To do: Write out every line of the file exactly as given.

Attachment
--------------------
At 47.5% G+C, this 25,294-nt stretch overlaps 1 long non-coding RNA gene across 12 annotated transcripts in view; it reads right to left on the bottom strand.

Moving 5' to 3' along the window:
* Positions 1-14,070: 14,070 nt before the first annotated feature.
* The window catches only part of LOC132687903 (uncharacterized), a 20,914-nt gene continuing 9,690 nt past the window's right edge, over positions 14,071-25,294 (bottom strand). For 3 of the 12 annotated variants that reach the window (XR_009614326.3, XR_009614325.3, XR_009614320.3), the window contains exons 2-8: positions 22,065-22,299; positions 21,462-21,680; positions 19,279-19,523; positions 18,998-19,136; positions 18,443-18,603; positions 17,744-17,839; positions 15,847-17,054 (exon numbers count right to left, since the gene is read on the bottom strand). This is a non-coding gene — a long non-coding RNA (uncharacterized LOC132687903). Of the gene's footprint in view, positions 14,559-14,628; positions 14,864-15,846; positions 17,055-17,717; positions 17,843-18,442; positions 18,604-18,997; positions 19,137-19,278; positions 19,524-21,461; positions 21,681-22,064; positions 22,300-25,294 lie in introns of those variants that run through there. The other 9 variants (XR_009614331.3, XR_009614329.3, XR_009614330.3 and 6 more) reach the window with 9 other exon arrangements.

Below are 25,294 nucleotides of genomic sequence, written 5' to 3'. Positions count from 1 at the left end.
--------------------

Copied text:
At 47.5% G+C, this 25,294-nt stretch overlaps 1 long non-coding RNA gene across 12 annotated transcripts in view; it reads right to left on the bottom strand.

Moving 5' to 3' along the window:
* Positions 1-14,070: 14,070 nt before the first annotated feature.
* The window catches only part of LOC132687903 (uncharacterized), a 20,914-nt gene continuing 9,690 nt past the window's right edge, over positions 14,071-25,294 (bottom strand). For 3 of the 12 annotated variants that reach the window (XR_009614326.3, XR_009614325.3, XR_009614320.3), the window contains exons 2-8: positions 22,065-22,299; positions 21,462-21,680; positions 19,279-19,523; positions 18,998-19,136; positions 18,443-18,603; positions 17,744-17,839; positions 15,847-17,054 (exon numbers count right to left, since the gene is read on the bottom strand). This is a non-coding gene — a long non-coding RNA (uncharacterized LOC132687903). Of the gene's footprint in view, positions 14,559-14,628; positions 14,864-15,846; positions 17,055-17,717; positions 17,843-18,442; positions 18,604-18,997; positions 19,137-19,278; positions 19,524-21,461; positions 21,681-22,064; positions 22,300-25,294 lie in introns of those variants that run through there. The other 9 variants (XR_009614331.3, XR_009614329.3, XR_009614330.3 and 6 more) reach the window with 9 other exon arrangements.

Below are 25,294 nucleotides of genomic sequence, written 5' to 3'. Positions count from 1 at the left end.